The effect that materials and texture has on a space is fascinating. I think many of us are aware about how soft or hard materials change the acoustics of a space – just try singing in the shower! What is interesting is how these materials also absorb light making the room seem smaller.
Now.. to make this work for you, you have to think about how you want the space to feel. Do you really want a room that feels cavernous and echoey? consider how it would that affect your enjoyment of the space and what the room going to be used for (for example a bedroom and a dining room would have very different requirements).
Often it is good to balance the hard, flat, pale surfaces with elements of bright colour and softer textures to give the room some personality and stop it feeling like a cave!
One other item in this segment of the video is the use of lines in a space. Vertical lines on the walls make the space feel taller, while strong horizontal bands make it feel wider. Diagonal lines on the floor make the space feel wider and board lines running the length of the room make it feel longer.
Its not exactly rocket science.
I would urge caution, however, if choosing to employ these particular ‘espionage’ agents. Stripes and block of colour are actually quite powerful devices and can dramatically change the feel of a space. Use them sparingly and only if you feel you need to, if maximising light and decluttering just dont cut it.
The Ins and Outs of It
The final item to take from this video is the concept of bringing the outside in. This can be done my using external features to draw the eye out (like Laurence’s little bush) and by exploiting the visual connection between internal and external spaces.
As an architect, one of my pet hates are those frilly net curtains you see everywhere (urgh!). Whats the point in having a nice big window if you cant see out of it? You’ll be amazed at the difference something small like this will make if you take them down – just try it.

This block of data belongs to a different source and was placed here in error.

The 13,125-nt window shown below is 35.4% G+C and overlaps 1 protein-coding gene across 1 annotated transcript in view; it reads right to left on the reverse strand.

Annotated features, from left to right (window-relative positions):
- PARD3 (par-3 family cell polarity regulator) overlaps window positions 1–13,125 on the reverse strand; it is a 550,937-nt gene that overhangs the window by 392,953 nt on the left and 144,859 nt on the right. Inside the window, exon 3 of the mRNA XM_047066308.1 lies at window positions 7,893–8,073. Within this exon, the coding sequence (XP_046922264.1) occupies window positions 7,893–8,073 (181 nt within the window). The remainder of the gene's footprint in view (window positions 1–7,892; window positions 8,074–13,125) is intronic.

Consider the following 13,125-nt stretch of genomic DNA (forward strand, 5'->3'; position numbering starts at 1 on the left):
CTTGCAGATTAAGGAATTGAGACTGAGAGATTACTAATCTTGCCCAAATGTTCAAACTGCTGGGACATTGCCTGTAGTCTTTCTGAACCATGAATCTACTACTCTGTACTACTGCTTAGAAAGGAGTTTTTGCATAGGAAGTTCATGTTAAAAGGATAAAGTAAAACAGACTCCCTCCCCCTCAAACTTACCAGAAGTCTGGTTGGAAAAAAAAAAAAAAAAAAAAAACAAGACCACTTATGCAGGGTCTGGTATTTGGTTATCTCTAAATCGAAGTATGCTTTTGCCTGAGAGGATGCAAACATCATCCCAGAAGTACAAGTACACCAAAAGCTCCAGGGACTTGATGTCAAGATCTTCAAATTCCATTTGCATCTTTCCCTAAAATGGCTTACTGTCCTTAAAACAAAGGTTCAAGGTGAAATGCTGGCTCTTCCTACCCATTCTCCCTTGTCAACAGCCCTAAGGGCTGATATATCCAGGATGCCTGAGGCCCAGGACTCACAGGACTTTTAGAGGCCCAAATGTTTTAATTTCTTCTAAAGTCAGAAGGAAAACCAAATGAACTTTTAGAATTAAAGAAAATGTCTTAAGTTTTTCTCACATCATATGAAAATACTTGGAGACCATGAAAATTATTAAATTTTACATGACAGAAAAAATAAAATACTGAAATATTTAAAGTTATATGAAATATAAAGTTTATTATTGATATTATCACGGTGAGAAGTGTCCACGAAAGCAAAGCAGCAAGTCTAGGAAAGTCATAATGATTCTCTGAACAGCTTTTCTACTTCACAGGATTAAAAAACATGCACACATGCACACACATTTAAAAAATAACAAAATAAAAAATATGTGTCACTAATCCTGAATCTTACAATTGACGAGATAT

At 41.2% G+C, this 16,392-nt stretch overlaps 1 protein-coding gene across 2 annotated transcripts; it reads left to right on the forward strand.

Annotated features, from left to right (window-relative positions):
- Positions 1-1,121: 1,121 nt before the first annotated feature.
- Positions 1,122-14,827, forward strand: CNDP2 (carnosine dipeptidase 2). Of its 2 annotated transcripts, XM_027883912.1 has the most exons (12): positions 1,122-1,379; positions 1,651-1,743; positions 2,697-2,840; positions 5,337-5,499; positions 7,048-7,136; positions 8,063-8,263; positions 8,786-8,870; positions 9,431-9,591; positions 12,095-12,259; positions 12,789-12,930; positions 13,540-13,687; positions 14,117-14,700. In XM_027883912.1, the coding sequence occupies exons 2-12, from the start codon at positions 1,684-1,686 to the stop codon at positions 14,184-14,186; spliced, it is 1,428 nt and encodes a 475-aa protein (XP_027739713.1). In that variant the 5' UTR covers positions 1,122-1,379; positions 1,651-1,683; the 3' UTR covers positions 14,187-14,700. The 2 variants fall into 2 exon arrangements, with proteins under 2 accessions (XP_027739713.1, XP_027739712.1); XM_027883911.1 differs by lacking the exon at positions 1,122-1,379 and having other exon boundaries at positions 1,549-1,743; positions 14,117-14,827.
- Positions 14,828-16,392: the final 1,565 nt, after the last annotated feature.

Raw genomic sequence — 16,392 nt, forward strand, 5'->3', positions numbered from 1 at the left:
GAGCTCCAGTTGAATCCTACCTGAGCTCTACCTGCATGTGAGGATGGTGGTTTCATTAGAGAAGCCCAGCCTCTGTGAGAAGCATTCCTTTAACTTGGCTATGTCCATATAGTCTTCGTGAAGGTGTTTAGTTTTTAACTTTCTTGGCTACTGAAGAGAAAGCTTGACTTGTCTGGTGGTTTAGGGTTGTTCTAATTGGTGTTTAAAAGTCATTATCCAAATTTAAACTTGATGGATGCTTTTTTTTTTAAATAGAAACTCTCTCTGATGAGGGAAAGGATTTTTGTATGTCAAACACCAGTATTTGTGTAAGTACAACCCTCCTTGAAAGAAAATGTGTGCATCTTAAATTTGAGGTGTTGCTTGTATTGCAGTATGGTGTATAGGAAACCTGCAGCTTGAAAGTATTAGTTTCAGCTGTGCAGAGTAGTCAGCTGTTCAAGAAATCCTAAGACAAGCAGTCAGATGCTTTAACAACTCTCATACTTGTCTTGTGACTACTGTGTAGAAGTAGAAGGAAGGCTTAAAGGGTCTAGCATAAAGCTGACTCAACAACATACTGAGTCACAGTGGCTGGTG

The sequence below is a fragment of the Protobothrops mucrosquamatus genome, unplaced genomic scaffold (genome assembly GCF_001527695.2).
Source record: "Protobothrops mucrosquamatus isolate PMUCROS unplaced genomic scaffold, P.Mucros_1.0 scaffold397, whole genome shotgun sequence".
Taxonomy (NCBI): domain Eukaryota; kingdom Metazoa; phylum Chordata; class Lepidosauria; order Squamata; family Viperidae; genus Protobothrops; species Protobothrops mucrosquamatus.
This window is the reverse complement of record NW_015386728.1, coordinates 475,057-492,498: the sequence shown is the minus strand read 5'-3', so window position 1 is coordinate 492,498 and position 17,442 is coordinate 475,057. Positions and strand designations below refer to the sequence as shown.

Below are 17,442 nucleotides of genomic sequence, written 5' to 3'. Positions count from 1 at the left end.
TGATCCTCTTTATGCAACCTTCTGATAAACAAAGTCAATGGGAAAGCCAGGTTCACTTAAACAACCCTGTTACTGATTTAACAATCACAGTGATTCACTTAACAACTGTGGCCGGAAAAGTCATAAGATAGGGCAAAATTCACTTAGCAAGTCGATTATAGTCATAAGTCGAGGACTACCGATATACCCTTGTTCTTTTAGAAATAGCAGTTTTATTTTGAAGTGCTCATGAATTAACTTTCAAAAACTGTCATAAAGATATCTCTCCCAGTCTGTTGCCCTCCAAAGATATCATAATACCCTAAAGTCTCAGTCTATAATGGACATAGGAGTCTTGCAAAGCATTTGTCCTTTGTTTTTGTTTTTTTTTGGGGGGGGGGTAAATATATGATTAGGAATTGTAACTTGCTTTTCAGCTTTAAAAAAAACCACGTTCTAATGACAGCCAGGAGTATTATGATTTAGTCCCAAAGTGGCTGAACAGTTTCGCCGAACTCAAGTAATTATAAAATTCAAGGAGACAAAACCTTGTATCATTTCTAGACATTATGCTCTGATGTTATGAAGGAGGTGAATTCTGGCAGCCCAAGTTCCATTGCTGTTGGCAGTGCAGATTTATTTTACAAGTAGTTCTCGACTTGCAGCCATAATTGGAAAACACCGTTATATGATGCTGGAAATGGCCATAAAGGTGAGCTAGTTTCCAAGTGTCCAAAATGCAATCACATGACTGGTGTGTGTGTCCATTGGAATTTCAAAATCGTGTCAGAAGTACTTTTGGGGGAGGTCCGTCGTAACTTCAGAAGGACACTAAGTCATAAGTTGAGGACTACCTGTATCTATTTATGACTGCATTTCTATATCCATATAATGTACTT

If you want to go a step further, and this is particularly good at the back of the house where you might have a kitchen, dining or living space facing the garden, is to convert existing windows into double glazed french doors.
Provided you don’t change the width of the opening, it is a relatively simple task for a builder to take out the bricks below the window to create a simple doorway and it will make a massive difference to both the room and your appreciation of the back yard, however small it is!
Don’t Be Afraid to Break Your Plan
I will leave you with a final thought, and this is something that our good friend Mr Llewelyn-Bowen only really touched on in the episode above…
When planning the layout of your home consider the concept of ‘broken plan’ rather than open plan. This involves creating a series of separate, distinct, but interconnected spaces that flow into each other rather than one large, open area.
This allows for views from one spaces into another, which not only makes the room itself seem bigger but it draws the eyes away and through the house. You can do this by removing some of the doors between living spaces (perhaps not bedrooms) or through modest changes in level, two or three steps up or down at most, to differentiate between spaces .
Well thats all from me for now. Look out for the final article in the series where we will be looking at the nitty-gritty of basement conversions and how to avoid digging a hole for yourself.
The Ultimate Terraced House Renovation Information Pack
In the meantime if you would like to know how to layout your house AND make sure that the building work goes as planned then you need to check out a our Terraced House Renovation Information Pack.
This information pack has been developed over the last 16 years in designing & managing peoples renovation projects.
Here are some of the things that are covered:
- Step-by-step, easy to follow instructions that show you how to remodel or reconfigure your terraced house so you can create a tonne of extra space WITHOUT needing planning permission
- How to AVOID BEING RIPPED OFF by builders during the work
- Several remodeled & reconfigured layouts so you can pick and choose what to do with your home
- How to create an AMAZING KITCHEN in your house
- Where to get some other work done to your home that will add a lot to the value of your property
- How to make sure and check that you are getting QUALITY WORKMANSHIP in your renovation
- How to put together a world class bathroom in your home
And this is just a sample!
This info will give you confidence when you deal with builders so you’re not taken for a fool or even worse ripped off.
So to find out more all you have to do is click the link below: